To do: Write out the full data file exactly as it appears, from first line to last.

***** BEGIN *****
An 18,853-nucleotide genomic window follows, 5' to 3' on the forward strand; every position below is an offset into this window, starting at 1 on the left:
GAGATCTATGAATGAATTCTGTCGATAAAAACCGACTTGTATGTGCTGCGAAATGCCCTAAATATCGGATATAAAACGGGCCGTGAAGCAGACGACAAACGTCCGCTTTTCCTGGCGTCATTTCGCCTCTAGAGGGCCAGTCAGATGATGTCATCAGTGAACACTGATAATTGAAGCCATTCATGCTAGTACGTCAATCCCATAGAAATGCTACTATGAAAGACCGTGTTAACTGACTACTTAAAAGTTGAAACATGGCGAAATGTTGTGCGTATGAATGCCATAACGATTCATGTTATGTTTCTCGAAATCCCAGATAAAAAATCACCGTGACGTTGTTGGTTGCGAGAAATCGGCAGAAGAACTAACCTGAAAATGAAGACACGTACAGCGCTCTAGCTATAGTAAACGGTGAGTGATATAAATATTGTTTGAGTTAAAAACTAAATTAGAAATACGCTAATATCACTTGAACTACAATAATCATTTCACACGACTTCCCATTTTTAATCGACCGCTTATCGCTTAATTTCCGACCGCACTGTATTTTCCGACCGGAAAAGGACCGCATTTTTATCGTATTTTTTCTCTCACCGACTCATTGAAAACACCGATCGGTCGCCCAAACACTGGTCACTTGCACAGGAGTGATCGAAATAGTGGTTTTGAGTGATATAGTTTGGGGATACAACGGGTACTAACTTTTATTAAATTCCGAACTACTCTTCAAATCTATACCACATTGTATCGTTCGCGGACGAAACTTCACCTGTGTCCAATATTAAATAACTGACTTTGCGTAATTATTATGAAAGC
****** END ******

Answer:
An 18,853-nucleotide genomic window follows, 5' to 3' on the forward strand; every position below is an offset into this window, starting at 1 on the left:
GAGATCTATGAATGAATTCTGTCGATAAAAACCGACTTGTATGTGCTGCGAAATGCCCTAAATATCGGATATAAAACGGGCCGTGAAGCAGACGACAAACGTCCGCTTTTCCTGGCGTCATTTCGCCTCTAGAGGGCCAGTCAGATGATGTCATCAGTGAACACTGATAATTGAAGCCATTCATGCTAGTACGTCAATCCCATAGAAATGCTACTATGAAAGACCGTGTTAACTGACTACTTAAAAGTTGAAACATGGCGAAATGTTGTGCGTATGAATGCCATAACGATTCATGTTATGTTTCTCGAAATCCCAGATAAAAAATCACCGTGACGTTGTTGGTTGCGAGAAATCGGCAGAAGAACTAACCTGAAAATGAAGACACGTACAGCGCTCTAGCTATAGTAAACGGTGAGTGATATAAATATTGTTTGAGTTAAAAACTAAATTAGAAATACGCTAATATCACTTGAACTACAATAATCATTTCACACGACTTCCCATTTTTAATCGACCGCTTATCGCTTAATTTCCGACCGCACTGTATTTTCCGACCGGAAAAGGACCGCATTTTTATCGTATTTTTTCTCTCACCGACTCATTGAAAACACCGATCGGTCGCCCAAACACTGGTCACTTGCACAGGAGTGATCGAAATAGTGGTTTTGAGTGATATAGTTTGGGGATACAACGGGTACTAACTTTTATTAAATTCCGAACTACTCTTCAAATCTATACCACATTGTATCGTTCGCGGACGAAACTTCACCTGTGTCCAATATTAAATAACTGACTTTGCGTAATTATTATGAAAGC